A New York summer tradition returns in person for the first time since 2018—Broadway Barkingthe dog and cat adoption and fundraising show co-founded by Bernadette Peters and Mary Tyler Moore, returns to Shubert Alley this Saturday.

The adoption event, celebrating its 24th anniversary, was canceled in 2019 due to construction renovations in Shubert Alley, which is the pedestrian walkway between Broadway and Eighth Avenue and connects 44th and 45th streets. Over the past two years, Broadway Barks has been held virtually and featured dozens of animal shelters across the country in addition to the one in New York City.

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Peters, who recently starred in Hello Dolly! on Broadway has been busy in recent months filming a new series called High Desert with Patricia Arquette for AppleTV+. Last month, she also paid tribute to the late composer Stephen Sondheim at the Tony Awards.

But perhaps his biggest and most important role over the past two decades has been helping place 2,000 rescue dogs and cats into loving homes. This year Peters is co-hosting with The Music Man star Sutton Foster. The afternoon kicks off at 3 p.m. with the big adoption event featuring adoptable animals from 21 New York-area adoption agencies and rescue groups, as well as the biggest names on Broadway who use their star power to help them find loving homes. Hugh Jackman, Jane Lynch, Donna Murphy and Randy Rainbow are among the celebrities who will make an appearance.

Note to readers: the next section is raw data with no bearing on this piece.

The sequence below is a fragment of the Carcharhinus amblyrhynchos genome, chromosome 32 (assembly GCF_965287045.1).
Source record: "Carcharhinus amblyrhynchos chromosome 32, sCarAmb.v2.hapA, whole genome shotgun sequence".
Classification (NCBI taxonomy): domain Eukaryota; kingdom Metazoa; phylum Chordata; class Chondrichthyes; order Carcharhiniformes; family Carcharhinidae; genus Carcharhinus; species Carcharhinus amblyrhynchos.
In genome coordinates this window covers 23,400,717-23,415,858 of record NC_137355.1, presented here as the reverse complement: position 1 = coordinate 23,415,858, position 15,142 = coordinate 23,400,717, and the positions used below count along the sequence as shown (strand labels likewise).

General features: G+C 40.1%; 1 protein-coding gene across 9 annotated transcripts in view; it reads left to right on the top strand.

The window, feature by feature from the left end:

Time Out New York spoke with Peters who teased a thrilling Broadway performance during Broadway Barks and one of his last conversations with the late composer Stephen Sondheim.

How excited or anxious are you to do it in person for the first time in four years?

I am delighted. I’m so excited. I am so happy. When these animals enter [Shubert] Alley, they are so pure in heart. You can feel it. The entire driveway is elevated. It’s just the most beautiful feeling. So everyone will experience it when it comes.

What can people who come to the 5 o’clock show expect this year? I saw some of Hello Dolly! the dancers post that they are part of the show.

We have many back. We will open with the opening number that we did [for Broadway Barks in 2018] when i was in Hello Dolly!: “Put on your Sunday clothes.” [That performance is] on Youtube. It’s so exciting. And really kind of a movement in a way. We’re going to do this number again because now we always seem to start with a musical number. And we are Broadway!

Why is it moving?

The number starts and they come out with the dogs and the umbrellas. If you like animals, it becomes very moving. I just think animals have that effect.